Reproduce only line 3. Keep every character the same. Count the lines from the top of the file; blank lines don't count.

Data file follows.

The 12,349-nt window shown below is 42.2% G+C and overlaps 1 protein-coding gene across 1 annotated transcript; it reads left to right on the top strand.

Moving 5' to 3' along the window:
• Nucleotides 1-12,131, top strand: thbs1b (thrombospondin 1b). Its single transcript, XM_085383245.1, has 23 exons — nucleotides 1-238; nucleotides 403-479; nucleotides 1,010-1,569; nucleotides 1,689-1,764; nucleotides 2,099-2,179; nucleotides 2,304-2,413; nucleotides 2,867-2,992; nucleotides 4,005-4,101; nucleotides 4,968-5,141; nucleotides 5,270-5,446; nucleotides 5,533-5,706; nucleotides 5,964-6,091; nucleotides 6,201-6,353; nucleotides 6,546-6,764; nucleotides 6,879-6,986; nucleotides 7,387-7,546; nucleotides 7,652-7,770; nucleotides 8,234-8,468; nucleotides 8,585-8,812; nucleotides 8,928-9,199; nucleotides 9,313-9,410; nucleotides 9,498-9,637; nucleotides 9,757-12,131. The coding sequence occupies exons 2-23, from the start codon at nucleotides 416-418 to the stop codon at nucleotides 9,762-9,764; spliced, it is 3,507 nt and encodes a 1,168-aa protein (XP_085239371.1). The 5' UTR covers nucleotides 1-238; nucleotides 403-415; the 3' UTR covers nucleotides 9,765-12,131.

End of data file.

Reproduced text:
• Nucleotides 1-12,131, top strand: thbs1b (thrombospondin 1b). Its single transcript, XM_085383245.1, has 23 exons — nucleotides 1-238; nucleotides 403-479; nucleotides 1,010-1,569; nucleotides 1,689-1,764; nucleotides 2,099-2,179; nucleotides 2,304-2,413; nucleotides 2,867-2,992; nucleotides 4,005-4,101; nucleotides 4,968-5,141; nucleotides 5,270-5,446; nucleotides 5,533-5,706; nucleotides 5,964-6,091; nucleotides 6,201-6,353; nucleotides 6,546-6,764; nucleotides 6,879-6,986; nucleotides 7,387-7,546; nucleotides 7,652-7,770; nucleotides 8,234-8,468; nucleotides 8,585-8,812; nucleotides 8,928-9,199; nucleotides 9,313-9,410; nucleotides 9,498-9,637; nucleotides 9,757-12,131. The coding sequence occupies exons 2-23, from the start codon at nucleotides 416-418 to the stop codon at nucleotides 9,762-9,764; spliced, it is 3,507 nt and encodes a 1,168-aa protein (XP_085239371.1). The 5' UTR covers nucleotides 1-238; nucleotides 403-415; the 3' UTR covers nucleotides 9,765-12,131.